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Drosophila Nnf1 paralogs are partially redundant for somatic and germ line kinetochore function


Blattner, Ariane C; Aguilar-Rodríguez, José; Kränzlin, Marcella; Wagner, Andreas; Lehner, Christian F (2017). Drosophila Nnf1 paralogs are partially redundant for somatic and germ line kinetochore function. Chromosoma, 126(1):145-163.

Abstract

Kinetochores allow attachment of chromosomes to spindle microtubules. Moreover, they host proteins that permit correction of erroneous attachments and prevent premature anaphase onset before bi-orientation of all chromosomes in metaphase has been achieved. Kinetochores are assembled from subcomplexes. Kinetochore proteins as well as the underlying centromere proteins and the centromeric DNA sequences evolve rapidly despite their fundamental importance for faithful chromosome segregation during mitotic and meiotic divisions. During evolution of Drosophila melanogaster, several centromere proteins were lost and a recent gene duplication has resulted in two Nnf1 paralogs, Nnf1a and Nnf1b, which code for alternative forms of a Mis12 kinetochore complex component. The rapid evolutionary divergence of centromere/kinetochore constituents in animals and plants has been proposed to be driven by an intragenome conflict resulting from centromere drive during female meiosis. Thus, a female meiosis-specific paralog might be expected to evolve rapidly under positive selection. While our characterization of the D. melanogaster Nnf1 paralogs hints at some partial functional specialization of Nnf1b for meiosis, we have failed to detect evidence for positive selection in our analysis of Nnf1 sequence evolution in the Drosophilid lineage. Neither paralog is essential, even though we find some clear differences in subcellular localization and expression during development. Loss of both paralogs results in developmental lethality. We therefore conclude that the two paralogs are still in early stages of differentiation.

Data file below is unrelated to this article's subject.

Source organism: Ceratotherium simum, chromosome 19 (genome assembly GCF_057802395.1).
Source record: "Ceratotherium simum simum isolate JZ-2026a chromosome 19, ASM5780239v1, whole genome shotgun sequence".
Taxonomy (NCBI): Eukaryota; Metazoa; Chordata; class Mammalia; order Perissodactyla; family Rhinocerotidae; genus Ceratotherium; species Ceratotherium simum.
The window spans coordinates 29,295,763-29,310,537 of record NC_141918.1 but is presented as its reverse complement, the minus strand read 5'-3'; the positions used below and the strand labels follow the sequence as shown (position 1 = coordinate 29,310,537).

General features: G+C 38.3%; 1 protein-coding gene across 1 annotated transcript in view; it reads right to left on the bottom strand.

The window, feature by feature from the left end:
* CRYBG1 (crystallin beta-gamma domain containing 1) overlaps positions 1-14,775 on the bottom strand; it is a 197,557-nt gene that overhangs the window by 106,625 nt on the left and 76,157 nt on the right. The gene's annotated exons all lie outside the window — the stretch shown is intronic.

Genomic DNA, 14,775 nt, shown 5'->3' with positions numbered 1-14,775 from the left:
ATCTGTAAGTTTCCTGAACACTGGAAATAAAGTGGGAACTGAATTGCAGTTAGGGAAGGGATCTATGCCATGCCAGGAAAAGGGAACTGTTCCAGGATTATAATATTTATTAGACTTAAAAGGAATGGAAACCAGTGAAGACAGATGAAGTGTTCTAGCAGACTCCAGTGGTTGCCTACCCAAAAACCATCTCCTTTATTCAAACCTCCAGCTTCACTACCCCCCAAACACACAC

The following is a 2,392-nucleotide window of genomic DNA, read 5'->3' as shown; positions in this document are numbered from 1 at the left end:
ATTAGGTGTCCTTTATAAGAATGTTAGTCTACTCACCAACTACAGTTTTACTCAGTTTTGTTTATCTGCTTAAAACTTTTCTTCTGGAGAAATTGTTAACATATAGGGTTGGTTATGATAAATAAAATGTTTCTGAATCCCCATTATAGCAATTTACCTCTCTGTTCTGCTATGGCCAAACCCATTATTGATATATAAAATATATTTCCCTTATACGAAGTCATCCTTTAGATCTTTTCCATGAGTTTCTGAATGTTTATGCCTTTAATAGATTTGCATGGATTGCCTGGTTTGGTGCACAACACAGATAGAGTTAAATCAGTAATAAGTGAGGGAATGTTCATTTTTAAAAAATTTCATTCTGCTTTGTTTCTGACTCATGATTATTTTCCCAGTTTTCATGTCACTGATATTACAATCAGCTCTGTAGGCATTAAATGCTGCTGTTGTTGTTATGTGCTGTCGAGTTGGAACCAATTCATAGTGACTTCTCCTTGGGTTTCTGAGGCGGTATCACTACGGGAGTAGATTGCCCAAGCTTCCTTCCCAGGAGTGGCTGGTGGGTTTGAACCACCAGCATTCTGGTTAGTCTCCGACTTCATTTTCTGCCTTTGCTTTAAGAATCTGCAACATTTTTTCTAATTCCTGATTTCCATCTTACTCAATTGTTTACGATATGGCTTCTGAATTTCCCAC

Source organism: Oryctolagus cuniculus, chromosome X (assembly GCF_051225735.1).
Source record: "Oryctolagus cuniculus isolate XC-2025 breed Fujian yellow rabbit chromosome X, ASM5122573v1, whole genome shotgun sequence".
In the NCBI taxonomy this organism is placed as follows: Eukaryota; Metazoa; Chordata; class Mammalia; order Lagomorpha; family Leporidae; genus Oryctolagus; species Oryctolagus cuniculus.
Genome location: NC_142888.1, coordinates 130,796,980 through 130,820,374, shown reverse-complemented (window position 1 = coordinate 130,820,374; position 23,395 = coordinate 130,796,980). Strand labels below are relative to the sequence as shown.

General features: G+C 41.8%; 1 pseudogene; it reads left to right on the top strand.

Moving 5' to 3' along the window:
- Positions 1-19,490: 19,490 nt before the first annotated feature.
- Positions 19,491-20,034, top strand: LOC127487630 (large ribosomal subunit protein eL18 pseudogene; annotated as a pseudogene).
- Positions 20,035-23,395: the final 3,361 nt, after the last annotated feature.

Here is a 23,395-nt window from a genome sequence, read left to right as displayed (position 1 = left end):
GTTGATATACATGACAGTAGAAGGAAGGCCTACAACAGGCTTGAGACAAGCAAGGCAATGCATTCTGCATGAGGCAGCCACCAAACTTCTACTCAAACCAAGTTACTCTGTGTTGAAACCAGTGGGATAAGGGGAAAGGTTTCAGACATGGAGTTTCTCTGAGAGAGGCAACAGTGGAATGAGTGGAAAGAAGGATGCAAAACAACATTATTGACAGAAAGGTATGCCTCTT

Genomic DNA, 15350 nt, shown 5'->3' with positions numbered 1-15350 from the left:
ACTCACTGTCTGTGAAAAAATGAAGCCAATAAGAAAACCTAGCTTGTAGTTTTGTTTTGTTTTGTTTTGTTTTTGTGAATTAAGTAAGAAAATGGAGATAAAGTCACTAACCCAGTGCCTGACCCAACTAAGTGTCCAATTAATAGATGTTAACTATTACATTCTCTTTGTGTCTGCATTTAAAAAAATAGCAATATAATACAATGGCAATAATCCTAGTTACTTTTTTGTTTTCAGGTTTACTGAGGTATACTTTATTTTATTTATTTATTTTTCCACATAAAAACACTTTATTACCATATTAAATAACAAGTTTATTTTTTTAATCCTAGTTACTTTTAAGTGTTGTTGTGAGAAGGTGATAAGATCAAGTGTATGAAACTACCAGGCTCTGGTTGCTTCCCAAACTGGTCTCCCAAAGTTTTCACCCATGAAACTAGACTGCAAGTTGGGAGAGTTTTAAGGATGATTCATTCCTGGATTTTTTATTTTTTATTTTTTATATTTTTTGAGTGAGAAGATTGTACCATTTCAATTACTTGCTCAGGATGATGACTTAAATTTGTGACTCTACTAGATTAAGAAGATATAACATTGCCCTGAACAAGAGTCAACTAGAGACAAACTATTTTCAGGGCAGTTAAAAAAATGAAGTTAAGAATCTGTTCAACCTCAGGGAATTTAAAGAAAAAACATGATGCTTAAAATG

Abstract

Kinetochores allow attachment of chromosomes to spindle microtubules. Moreover, they host proteins that permit correction of erroneous attachments and prevent premature anaphase onset before bi-orientation of all chromosomes in metaphase has been achieved. Kinetochores are assembled from subcomplexes. Kinetochore proteins as well as the underlying centromere proteins and the centromeric DNA sequences evolve rapidly despite their fundamental importance for faithful chromosome segregation during mitotic and meiotic divisions. During evolution of Drosophila melanogaster, several centromere proteins were lost and a recent gene duplication has resulted in two Nnf1 paralogs, Nnf1a and Nnf1b, which code for alternative forms of a Mis12 kinetochore complex component. The rapid evolutionary divergence of centromere/kinetochore constituents in animals and plants has been proposed to be driven by an intragenome conflict resulting from centromere drive during female meiosis. Thus, a female meiosis-specific paralog might be expected to evolve rapidly under positive selection. While our characterization of the D. melanogaster Nnf1 paralogs hints at some partial functional specialization of Nnf1b for meiosis, we have failed to detect evidence for positive selection in our analysis of Nnf1 sequence evolution in the Drosophilid lineage. Neither paralog is essential, even though we find some clear differences in subcellular localization and expression during development. Loss of both paralogs results in developmental lethality. We therefore conclude that the two paralogs are still in early stages of differentiation.

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Additional indexing

Item Type:Journal Article, refereed, original work
Communities & Collections:07 Faculty of Science > Institute of Molecular Life Sciences
Dewey Decimal Classification:570 Life sciences; biology
Language:English
Date:2017
Deposited On:09 Aug 2016 10:18
Last Modified:19 Feb 2017 01:00
Publisher:Springer
ISSN:0009-5915
Additional Information:The final publication is available at Springer via http://dx.doi.org/10.1007/s00412-016-0579-4
Publisher DOI:https://doi.org/10.1007/s00412-016-0579-4
PubMed ID:26892014

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